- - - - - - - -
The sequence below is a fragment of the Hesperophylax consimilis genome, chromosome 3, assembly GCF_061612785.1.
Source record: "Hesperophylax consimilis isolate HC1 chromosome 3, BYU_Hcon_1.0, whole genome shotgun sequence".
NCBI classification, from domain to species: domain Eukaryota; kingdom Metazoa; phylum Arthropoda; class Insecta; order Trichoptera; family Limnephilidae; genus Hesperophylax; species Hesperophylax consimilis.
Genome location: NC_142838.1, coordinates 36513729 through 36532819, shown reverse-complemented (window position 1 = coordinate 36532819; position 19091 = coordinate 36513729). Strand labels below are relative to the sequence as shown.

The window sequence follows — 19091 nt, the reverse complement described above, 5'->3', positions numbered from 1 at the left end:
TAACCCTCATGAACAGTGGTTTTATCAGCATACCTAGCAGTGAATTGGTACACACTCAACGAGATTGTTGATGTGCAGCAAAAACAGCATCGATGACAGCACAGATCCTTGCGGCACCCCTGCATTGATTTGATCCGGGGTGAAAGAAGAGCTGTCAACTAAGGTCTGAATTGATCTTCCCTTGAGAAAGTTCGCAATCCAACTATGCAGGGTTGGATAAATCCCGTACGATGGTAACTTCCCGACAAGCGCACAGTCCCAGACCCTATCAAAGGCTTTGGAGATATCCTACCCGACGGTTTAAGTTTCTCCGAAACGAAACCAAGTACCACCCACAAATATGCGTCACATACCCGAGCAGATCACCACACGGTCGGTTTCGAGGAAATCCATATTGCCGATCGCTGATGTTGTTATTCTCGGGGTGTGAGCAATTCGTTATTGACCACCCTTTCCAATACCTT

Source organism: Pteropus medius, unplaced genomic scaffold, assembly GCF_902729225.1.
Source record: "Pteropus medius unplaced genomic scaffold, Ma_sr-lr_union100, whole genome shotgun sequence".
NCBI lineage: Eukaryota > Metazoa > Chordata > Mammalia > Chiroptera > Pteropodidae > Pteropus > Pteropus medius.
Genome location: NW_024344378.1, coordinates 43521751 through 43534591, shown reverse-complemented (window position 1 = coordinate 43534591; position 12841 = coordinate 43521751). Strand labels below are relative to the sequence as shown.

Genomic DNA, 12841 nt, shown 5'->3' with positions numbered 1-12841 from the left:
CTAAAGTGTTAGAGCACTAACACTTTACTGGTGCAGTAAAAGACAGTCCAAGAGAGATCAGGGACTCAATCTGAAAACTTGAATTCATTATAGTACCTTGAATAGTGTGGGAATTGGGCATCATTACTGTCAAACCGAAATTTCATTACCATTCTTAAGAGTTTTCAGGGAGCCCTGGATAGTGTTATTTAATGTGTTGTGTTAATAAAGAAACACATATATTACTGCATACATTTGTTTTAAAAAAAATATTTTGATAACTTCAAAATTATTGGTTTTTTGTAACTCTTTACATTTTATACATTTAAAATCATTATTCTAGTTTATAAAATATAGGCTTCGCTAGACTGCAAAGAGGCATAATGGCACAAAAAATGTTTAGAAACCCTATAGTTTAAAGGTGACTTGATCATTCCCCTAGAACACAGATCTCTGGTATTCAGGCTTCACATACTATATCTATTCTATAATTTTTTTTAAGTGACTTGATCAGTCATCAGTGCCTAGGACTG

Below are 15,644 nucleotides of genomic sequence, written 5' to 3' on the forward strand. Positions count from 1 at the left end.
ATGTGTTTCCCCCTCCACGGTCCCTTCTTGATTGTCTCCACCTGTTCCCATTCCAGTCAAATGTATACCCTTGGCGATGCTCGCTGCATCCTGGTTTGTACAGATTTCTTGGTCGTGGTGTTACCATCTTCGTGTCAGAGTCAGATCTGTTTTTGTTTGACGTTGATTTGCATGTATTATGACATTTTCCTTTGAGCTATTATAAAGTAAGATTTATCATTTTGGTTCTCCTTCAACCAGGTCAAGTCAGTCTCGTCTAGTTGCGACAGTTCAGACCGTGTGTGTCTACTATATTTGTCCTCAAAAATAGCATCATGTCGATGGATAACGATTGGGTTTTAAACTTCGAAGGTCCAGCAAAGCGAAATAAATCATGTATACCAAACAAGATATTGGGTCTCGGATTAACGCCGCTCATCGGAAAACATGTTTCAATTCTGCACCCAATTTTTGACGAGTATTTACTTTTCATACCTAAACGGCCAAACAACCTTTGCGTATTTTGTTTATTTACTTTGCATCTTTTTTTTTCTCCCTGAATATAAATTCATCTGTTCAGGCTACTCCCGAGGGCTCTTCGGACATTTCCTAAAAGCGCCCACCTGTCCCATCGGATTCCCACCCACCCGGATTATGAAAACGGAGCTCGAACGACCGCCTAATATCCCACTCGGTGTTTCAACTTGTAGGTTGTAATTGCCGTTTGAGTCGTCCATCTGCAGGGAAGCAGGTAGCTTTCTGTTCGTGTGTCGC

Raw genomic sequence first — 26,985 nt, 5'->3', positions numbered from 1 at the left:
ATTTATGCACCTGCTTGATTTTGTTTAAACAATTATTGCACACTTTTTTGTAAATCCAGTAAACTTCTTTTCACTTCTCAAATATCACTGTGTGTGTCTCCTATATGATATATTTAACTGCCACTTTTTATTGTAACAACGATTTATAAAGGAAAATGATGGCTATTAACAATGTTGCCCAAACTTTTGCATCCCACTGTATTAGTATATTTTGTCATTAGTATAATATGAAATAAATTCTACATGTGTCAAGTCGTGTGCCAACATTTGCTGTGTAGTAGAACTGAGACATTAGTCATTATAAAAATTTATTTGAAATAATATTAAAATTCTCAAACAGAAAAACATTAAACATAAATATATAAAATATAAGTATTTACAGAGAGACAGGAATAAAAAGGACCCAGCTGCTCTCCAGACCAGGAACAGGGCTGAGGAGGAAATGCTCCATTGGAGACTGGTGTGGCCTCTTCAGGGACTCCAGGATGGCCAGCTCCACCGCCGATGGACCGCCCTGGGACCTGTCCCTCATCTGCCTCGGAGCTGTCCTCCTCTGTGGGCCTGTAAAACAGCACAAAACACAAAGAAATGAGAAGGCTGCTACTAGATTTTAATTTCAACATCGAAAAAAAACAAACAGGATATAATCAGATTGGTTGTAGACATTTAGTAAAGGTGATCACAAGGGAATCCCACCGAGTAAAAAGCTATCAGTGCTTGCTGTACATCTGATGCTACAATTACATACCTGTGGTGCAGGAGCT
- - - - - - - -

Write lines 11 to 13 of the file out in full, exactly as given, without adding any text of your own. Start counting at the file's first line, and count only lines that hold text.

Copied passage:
Genomic DNA, 12841 nt, shown 5'->3' with positions numbered 1-12841 from the left:
CTAAAGTGTTAGAGCACTAACACTTTACTGGTGCAGTAAAAGACAGTCCAAGAGAGATCAGGGACTCAATCTGAAAACTTGAATTCATTATAGTACCTTGAATAGTGTGGGAATTGGGCATCATTACTGTCAAACCGAAATTTCATTACCATTCTTAAGAGTTTTCAGGGAGCCCTGGATAGTGTTATTTAATGTGTTGTGTTAATAAAGAAACACATATATTACTGCATACATTTGTTTTAAAAAAAATATTTTGATAACTTCAAAATTATTGGTTTTTTGTAACTCTTTACATTTTATACATTTAAAATCATTATTCTAGTTTATAAAATATAGGCTTCGCTAGACTGCAAAGAGGCATAATGGCACAAAAAATGTTTAGAAACCCTATAGTTTAAAGGTGACTTGATCATTCCCCTAGAACACAGATCTCTGGTATTCAGGCTTCACATACTATATCTATTCTATAATTTTTTTTAAGTGACTTGATCAGTCATCAGTGCCTAGGACTG

Below are 15,644 nucleotides of genomic sequence, written 5' to 3' on the forward strand. Positions count from 1 at the left end.